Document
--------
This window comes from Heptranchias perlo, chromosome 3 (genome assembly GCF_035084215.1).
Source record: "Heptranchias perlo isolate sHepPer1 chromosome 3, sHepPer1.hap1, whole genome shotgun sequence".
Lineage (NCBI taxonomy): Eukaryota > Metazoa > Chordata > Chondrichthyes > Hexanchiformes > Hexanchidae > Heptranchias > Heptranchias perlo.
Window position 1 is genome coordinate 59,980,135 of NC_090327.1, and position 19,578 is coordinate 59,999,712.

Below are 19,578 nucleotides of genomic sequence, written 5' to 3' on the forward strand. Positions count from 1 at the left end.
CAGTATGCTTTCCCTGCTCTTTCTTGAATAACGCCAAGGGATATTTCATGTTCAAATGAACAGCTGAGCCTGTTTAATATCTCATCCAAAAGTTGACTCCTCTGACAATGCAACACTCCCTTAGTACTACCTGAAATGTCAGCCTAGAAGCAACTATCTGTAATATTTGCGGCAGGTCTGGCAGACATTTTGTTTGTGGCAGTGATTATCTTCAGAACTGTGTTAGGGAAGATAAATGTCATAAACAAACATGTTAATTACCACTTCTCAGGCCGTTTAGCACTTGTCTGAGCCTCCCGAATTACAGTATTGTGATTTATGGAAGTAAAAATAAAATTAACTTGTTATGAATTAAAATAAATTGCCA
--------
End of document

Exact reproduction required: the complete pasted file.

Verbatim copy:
This window comes from Heptranchias perlo, chromosome 3 (genome assembly GCF_035084215.1).
Source record: "Heptranchias perlo isolate sHepPer1 chromosome 3, sHepPer1.hap1, whole genome shotgun sequence".
Lineage (NCBI taxonomy): Eukaryota > Metazoa > Chordata > Chondrichthyes > Hexanchiformes > Hexanchidae > Heptranchias > Heptranchias perlo.
Window position 1 is genome coordinate 59,980,135 of NC_090327.1, and position 19,578 is coordinate 59,999,712.

Below are 19,578 nucleotides of genomic sequence, written 5' to 3' on the forward strand. Positions count from 1 at the left end.
CAGTATGCTTTCCCTGCTCTTTCTTGAATAACGCCAAGGGATATTTCATGTTCAAATGAACAGCTGAGCCTGTTTAATATCTCATCCAAAAGTTGACTCCTCTGACAATGCAACACTCCCTTAGTACTACCTGAAATGTCAGCCTAGAAGCAACTATCTGTAATATTTGCGGCAGGTCTGGCAGACATTTTGTTTGTGGCAGTGATTATCTTCAGAACTGTGTTAGGGAAGATAAATGTCATAAACAAACATGTTAATTACCACTTCTCAGGCCGTTTAGCACTTGTCTGAGCCTCCCGAATTACAGTATTGTGATTTATGGAAGTAAAAATAAAATTAACTTGTTATGAATTAAAATAAATTGCCA